'Slow' python script ... or am i very demanding?

Hi there.

I made a script that reads in a 8x8 floating point value 'matrix' or, in fact, a list of length 64, over serial.
This works perfectly fine: 10 fps, which is the max rate of the connected sensor.

Thats ok. What is not ok: i bilinearly interpolate the matrix in the linino part using python, until i have a 57x57 matrix.
On the linino, this results in a frame drop towards a dramatic 1-1.5 fps. Apperently it is too cpu-unfriendly in python for the linino to handle this properly, although in my humble opinion, the code is not particularly heavy.

Below is the piece of code used for the iteration proces, as illustration. It is part of a custom made Matrix class, in which i 'simulate' matrix properties. In fact, it is just a 1D list, but using the class allows me to do stuff such as set/getpixel(y,x)
The class itself is called Mat, and is initialized with Mat(ydimension,xdimension)

def interpolate(self,iterations):
	tmpmat1=None
	tmpmat2=None
	#Function to interpolate a matrix
	#First copy self to matrix that is being used in iteration
	tmpmat1=self 
	
	for i in range(0,iterations):
		#create a matrix in the size of a 1-time interpolated matrix (ynew=yold*2-1  xnew=xold*2-1)
		tmpmat2=Mat(tmpmat1.rows*2-1,tmpmat1.columns*2-1)
		#Fill with zeros
		tmpmat2.setZero()
	
		#Project the original points onto the interpolated size matrix
		for y in range(1,tmpmat1.rows+1):
			for x in range(1,tmpmat1.columns+1):
				tmpmat2.setpx((y-1)*2+1,(x-1)*2+1,tmpmat1.getpx(y,x))
		
		#Fill the gaps in the rows
		for y in range(1,tmpmat2.rows+1,2):
			for x in range(2,tmpmat2.columns,2):
				tmpmat2.setpx(y,x,(tmpmat2.getpx(y,x-1)+tmpmat2.getpx(y,x+1))/2)
		
		#Fill the gaps in the columns
		for y in range(2,tmpmat2.rows,2):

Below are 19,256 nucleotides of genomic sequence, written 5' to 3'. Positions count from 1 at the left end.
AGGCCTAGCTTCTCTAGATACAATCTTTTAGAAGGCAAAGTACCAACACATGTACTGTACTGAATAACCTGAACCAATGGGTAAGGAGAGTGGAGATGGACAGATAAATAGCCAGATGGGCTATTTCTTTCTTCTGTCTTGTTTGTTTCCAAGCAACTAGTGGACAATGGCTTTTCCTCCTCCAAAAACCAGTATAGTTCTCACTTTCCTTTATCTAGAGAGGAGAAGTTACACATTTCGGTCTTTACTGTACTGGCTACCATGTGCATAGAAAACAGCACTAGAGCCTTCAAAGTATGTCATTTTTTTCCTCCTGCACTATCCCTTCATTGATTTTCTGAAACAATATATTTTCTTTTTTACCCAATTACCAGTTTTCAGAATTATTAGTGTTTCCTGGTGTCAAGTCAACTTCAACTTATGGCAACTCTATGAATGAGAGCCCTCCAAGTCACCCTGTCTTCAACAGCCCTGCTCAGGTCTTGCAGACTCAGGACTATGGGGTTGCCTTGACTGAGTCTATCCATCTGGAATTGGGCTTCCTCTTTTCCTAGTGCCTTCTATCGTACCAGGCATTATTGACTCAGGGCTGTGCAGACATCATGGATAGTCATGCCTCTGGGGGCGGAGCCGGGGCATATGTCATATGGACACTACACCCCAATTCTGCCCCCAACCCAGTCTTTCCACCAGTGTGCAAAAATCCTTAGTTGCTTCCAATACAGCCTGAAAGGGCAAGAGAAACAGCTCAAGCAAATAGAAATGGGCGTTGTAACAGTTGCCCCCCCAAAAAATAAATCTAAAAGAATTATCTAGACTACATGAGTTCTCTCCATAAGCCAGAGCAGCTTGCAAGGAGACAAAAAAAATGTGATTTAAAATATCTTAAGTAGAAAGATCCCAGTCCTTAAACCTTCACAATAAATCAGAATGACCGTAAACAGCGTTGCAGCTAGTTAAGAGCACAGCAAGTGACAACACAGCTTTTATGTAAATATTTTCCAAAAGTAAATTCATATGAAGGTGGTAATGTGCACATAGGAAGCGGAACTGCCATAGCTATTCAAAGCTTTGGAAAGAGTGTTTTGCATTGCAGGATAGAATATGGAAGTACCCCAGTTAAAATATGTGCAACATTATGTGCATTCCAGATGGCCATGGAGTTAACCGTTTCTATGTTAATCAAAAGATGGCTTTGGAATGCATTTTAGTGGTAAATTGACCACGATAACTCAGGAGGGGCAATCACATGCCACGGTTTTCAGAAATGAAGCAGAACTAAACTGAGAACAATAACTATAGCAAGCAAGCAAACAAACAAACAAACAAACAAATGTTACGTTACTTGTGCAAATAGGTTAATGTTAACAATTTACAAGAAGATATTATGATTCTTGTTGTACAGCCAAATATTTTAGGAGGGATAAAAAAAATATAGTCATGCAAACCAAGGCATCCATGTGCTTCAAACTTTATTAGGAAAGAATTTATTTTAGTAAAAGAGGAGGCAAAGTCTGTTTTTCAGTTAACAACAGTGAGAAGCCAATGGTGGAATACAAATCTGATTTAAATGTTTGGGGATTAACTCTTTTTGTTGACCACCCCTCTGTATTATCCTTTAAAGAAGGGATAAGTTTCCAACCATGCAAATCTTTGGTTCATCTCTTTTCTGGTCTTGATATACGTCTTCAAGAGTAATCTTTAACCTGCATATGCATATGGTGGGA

for x in range(1,tmpmat2.columns+1):
				tmpmat2.setpx(y,x,(tmpmat2.getpx(y-1,x)+tmpmat2.getpx(y+1,x))/2)
		
		tmpmat1=tmpmat2 #
		del tmpmat2 #needed?
		return tmpmat1

I tried to use NumPy as i assume this library is much optimized for this kind of stuff, but unfortunately numpy is not available on the yun and i cant get it to work either (can be my fault).

Does anyone have a suggestion? I fear that the plain python is just a bit too slow for large iterations

Arduino TRE

Thanks to the 1-GHz Sitara AM335x processor, Arduino developers get up to 100 times more performance with the Sitara-processor-based TRE than they do on the Arduino Leonardo or Uno.
It could load Ubuntu: The world's most popular free OS.
CPU run twice faster than Raspberry Pi and few times faster than Yun.
512 MB RAM at Tre v.s. 64 MB RAM at Yun
TRE has same Microcontroller as Yun, Atmel ATmega32u4 which allow you connected with sensor.

The Arduino TRE is expected to be available in spring 2014.

Have you tried it without the usage of float? Depending on the precision you need, you could multiply your incoming data by 100 or 1000, do the math, and devide back.
Not sure I this is possible or will improve things.

mamu:
Have you tried it without the usage of float? Depending on the precision you need, you could multiply your incoming data by 100 or 1000, do the math, and devide back.
Not sure I this is possible or will improve things.

The CPU at Yun has no FPU, anything to deal with float might be slow. this could be work around.

The CPU at TRE has NEON floating-point accelerator, will lift the limit.

Further speed up;-

Python Just-in-Time compiler PyPy

Speed
The current implementation of NumPy on PyPy is reasonably fast - it ranges from roughly the same speed to 2-5x faster for stacked large array operations to 100-300x for accessing NumPy array elements one by one. The exact speed depends very much how NumPy is used, but the target would be to be within an order of magnitude from handwritten C. To achieve this, we would need to teach our JIT backends how to use modern vector instructions, like SSE or AVM. Hence, we split the proposal into two parts, first part covers compatibility with a reasonable approach to keeping current speed achievements, second part is about teaching the JIT how to vectorize certain operations, which should bring PyPy's NumPy as a very competitive tool compared to other available solutions for numerical computations, like matlab or C++ array libraries.

http://pypy.org/numpydonate.html